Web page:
I think of the rich harvest my grandpa provided for me and I thank God for the lesson in his summer evening ritual that took me into the barnyard and opened up a wonderland for a young girl with blonde braids, a heart for horses and a love for that wonderful man.

Grandpa passed away several years ago but his lessons live in me.  May others say the same about me when I am gone.

Continue steadfastly in prayer, being watchful in it with thanksgiving. At the same time, pray also for us, that God may open to us a door for the word, to declare the mystery of Christ, on account of which I am in prison— that I may make it clear, which is how I ought to speak. Walk in wisdom toward outsiders, making the best use of the time. Let your speech always be gracious, seasoned with salt, so that you may know how you ought to answer each person.  Co 4:2-6

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On Sunday, August 5th, I will celebrate my 45th wedding anniversary.  I honestly can’t believe it has been 45 years.  I sometimes still feel like the innocent young girl with love blinded eyes that I was in 1967.  Then again, I more often feel like the very experienced, not quite so love blinded wife that I am today.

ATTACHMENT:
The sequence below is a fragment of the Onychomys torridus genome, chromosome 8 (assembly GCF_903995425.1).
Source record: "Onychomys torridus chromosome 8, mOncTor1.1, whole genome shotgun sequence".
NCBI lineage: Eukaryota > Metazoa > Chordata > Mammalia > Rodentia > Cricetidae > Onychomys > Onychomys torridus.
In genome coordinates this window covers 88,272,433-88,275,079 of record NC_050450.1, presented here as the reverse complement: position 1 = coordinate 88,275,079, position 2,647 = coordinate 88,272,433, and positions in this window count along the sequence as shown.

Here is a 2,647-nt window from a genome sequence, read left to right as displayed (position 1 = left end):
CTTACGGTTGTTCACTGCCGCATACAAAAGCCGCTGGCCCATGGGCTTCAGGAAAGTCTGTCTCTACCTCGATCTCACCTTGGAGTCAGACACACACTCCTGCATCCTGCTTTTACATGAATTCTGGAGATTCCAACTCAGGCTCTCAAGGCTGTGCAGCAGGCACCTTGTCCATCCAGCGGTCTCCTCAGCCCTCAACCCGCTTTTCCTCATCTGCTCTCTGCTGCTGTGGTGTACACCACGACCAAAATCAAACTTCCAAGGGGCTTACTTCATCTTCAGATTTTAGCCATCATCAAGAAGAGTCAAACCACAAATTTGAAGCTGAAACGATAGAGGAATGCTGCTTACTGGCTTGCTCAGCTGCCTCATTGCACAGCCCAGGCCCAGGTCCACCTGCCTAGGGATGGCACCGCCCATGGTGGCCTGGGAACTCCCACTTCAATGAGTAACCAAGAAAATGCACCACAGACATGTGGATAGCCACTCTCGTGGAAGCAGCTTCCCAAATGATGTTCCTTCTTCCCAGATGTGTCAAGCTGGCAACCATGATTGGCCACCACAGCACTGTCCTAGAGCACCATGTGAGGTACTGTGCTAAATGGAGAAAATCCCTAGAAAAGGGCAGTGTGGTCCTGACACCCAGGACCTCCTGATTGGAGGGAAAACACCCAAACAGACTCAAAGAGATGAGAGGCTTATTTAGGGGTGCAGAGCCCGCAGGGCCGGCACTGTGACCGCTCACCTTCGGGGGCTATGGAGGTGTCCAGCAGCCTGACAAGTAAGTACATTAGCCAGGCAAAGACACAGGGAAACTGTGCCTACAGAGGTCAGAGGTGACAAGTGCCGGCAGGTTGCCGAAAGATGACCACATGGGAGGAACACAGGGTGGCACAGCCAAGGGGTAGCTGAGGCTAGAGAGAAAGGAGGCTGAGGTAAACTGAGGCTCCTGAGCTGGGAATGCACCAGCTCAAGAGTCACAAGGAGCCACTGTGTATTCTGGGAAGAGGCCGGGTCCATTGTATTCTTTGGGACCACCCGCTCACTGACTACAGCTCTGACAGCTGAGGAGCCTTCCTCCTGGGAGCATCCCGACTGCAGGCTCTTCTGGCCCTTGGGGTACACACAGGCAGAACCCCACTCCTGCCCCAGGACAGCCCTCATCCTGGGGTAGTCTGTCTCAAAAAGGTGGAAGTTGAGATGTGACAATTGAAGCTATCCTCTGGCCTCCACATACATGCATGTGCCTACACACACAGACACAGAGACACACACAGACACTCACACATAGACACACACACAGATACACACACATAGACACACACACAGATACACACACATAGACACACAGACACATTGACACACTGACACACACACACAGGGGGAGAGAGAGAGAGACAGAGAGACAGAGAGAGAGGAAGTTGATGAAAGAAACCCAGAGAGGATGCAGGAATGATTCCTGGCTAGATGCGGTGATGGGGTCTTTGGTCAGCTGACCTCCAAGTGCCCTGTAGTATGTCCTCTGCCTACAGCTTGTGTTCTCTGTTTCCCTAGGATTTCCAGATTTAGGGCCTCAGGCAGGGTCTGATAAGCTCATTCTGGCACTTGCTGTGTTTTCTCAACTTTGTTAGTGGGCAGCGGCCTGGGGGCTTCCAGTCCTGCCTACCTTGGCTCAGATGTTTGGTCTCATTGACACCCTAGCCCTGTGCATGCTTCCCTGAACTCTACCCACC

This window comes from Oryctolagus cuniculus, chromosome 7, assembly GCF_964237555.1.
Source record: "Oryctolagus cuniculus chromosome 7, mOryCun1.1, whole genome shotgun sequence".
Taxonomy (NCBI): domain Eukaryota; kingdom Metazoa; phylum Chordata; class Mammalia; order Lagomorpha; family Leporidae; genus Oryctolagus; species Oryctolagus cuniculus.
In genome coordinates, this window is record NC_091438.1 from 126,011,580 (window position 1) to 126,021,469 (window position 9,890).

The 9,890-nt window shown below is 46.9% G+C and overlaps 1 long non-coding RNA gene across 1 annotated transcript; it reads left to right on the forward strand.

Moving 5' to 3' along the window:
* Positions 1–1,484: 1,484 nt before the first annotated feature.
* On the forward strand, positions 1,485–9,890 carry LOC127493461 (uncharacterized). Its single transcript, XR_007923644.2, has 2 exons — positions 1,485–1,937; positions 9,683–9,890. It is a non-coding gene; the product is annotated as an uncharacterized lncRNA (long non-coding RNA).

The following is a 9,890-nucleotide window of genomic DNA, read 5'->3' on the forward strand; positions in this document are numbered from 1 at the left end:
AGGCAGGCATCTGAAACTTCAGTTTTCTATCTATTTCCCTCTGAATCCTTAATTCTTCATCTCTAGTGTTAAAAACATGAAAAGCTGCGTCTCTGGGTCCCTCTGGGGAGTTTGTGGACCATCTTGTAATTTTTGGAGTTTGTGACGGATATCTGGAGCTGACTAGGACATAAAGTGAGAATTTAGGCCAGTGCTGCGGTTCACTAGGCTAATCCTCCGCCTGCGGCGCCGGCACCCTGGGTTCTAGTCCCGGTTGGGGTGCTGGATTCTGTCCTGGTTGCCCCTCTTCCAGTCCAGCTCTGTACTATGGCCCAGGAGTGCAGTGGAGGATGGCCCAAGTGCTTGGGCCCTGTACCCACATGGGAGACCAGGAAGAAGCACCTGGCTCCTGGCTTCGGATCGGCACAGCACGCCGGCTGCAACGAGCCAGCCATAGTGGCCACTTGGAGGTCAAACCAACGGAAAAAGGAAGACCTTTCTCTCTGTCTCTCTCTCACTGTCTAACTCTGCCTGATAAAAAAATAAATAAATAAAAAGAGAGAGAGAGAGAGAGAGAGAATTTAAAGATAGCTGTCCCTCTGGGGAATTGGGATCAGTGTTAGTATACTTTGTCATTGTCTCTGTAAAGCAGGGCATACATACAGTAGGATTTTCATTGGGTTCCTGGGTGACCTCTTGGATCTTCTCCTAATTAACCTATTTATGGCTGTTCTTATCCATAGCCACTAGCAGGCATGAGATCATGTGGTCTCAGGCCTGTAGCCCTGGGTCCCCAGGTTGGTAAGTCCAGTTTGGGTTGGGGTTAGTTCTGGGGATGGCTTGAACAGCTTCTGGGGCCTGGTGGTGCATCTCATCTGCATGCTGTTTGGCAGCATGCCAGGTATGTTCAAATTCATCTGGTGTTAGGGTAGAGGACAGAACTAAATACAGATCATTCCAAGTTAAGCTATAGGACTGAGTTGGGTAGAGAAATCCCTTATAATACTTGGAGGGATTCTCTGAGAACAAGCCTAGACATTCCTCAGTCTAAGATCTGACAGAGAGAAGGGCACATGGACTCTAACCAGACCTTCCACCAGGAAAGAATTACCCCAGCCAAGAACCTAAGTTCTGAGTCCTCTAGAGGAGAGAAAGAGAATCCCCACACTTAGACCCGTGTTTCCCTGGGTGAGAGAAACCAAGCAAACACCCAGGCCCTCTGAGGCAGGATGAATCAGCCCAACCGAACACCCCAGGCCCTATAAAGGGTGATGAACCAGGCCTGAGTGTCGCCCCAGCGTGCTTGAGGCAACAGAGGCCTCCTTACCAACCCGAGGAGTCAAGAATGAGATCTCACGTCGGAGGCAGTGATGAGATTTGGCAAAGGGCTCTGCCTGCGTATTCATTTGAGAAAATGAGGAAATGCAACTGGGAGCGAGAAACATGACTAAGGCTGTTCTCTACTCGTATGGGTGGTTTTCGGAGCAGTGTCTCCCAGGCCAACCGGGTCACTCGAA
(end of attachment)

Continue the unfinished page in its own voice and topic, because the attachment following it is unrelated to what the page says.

I remember things I used to think were so darn cute in our early years.  Those same things drive me nuts today.  Things like the fact that he still can’t make a bed to where it doesn’t look like someone is still in it.  Or how he still sneaks drinks right from the carton.  How he leaves a used knife on top of the butter dish in the refrigerator because he doesn’t want to fill up the sink with a bunch of dirty ones.  And there’s his amazing sense of where we are at any given time when traveling (he never gets lost) which is offset by  his 45 year can’t-find-the-dishwasher disability.

We’ve traveled a lot of miles in our 45 years – through fields of new babies, narrow roads of grief, highways of financial stress, up hills strewn with misunderstanding, down valleys of laughter, around corners of angry words and right through intersections of intense love that met moments of ‘who is this man and what am I doing here?”